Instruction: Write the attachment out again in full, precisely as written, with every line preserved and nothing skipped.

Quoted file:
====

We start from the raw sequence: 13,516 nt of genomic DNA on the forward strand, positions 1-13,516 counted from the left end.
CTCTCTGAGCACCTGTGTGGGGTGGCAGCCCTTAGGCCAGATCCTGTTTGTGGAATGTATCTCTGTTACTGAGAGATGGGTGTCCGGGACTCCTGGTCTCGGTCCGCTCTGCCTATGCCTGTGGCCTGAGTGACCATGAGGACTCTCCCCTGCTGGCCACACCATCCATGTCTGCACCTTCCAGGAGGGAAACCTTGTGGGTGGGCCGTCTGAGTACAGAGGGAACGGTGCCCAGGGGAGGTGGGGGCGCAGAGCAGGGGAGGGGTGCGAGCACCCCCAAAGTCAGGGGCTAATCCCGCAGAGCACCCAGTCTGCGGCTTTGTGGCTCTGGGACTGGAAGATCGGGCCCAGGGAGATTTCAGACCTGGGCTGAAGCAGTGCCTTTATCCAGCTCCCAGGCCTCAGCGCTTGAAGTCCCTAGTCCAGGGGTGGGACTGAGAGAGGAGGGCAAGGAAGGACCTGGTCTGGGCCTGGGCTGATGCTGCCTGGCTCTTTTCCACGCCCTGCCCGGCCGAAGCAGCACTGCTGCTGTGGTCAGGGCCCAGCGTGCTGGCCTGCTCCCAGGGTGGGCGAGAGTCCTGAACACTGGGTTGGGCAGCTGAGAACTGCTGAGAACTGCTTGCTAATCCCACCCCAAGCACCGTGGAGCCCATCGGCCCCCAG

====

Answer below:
We start from the raw sequence: 13,516 nt of genomic DNA on the forward strand, positions 1-13,516 counted from the left end.
CTCTCTGAGCACCTGTGTGGGGTGGCAGCCCTTAGGCCAGATCCTGTTTGTGGAATGTATCTCTGTTACTGAGAGATGGGTGTCCGGGACTCCTGGTCTCGGTCCGCTCTGCCTATGCCTGTGGCCTGAGTGACCATGAGGACTCTCCCCTGCTGGCCACACCATCCATGTCTGCACCTTCCAGGAGGGAAACCTTGTGGGTGGGCCGTCTGAGTACAGAGGGAACGGTGCCCAGGGGAGGTGGGGGCGCAGAGCAGGGGAGGGGTGCGAGCACCCCCAAAGTCAGGGGCTAATCCCGCAGAGCACCCAGTCTGCGGCTTTGTGGCTCTGGGACTGGAAGATCGGGCCCAGGGAGATTTCAGACCTGGGCTGAAGCAGTGCCTTTATCCAGCTCCCAGGCCTCAGCGCTTGAAGTCCCTAGTCCAGGGGTGGGACTGAGAGAGGAGGGCAAGGAAGGACCTGGTCTGGGCCTGGGCTGATGCTGCCTGGCTCTTTTCCACGCCCTGCCCGGCCGAAGCAGCACTGCTGCTGTGGTCAGGGCCCAGCGTGCTGGCCTGCTCCCAGGGTGGGCGAGAGTCCTGAACACTGGGTTGGGCAGCTGAGAACTGCTGAGAACTGCTTGCTAATCCCACCCCAAGCACCGTGGAGCCCATCGGCCCCCAG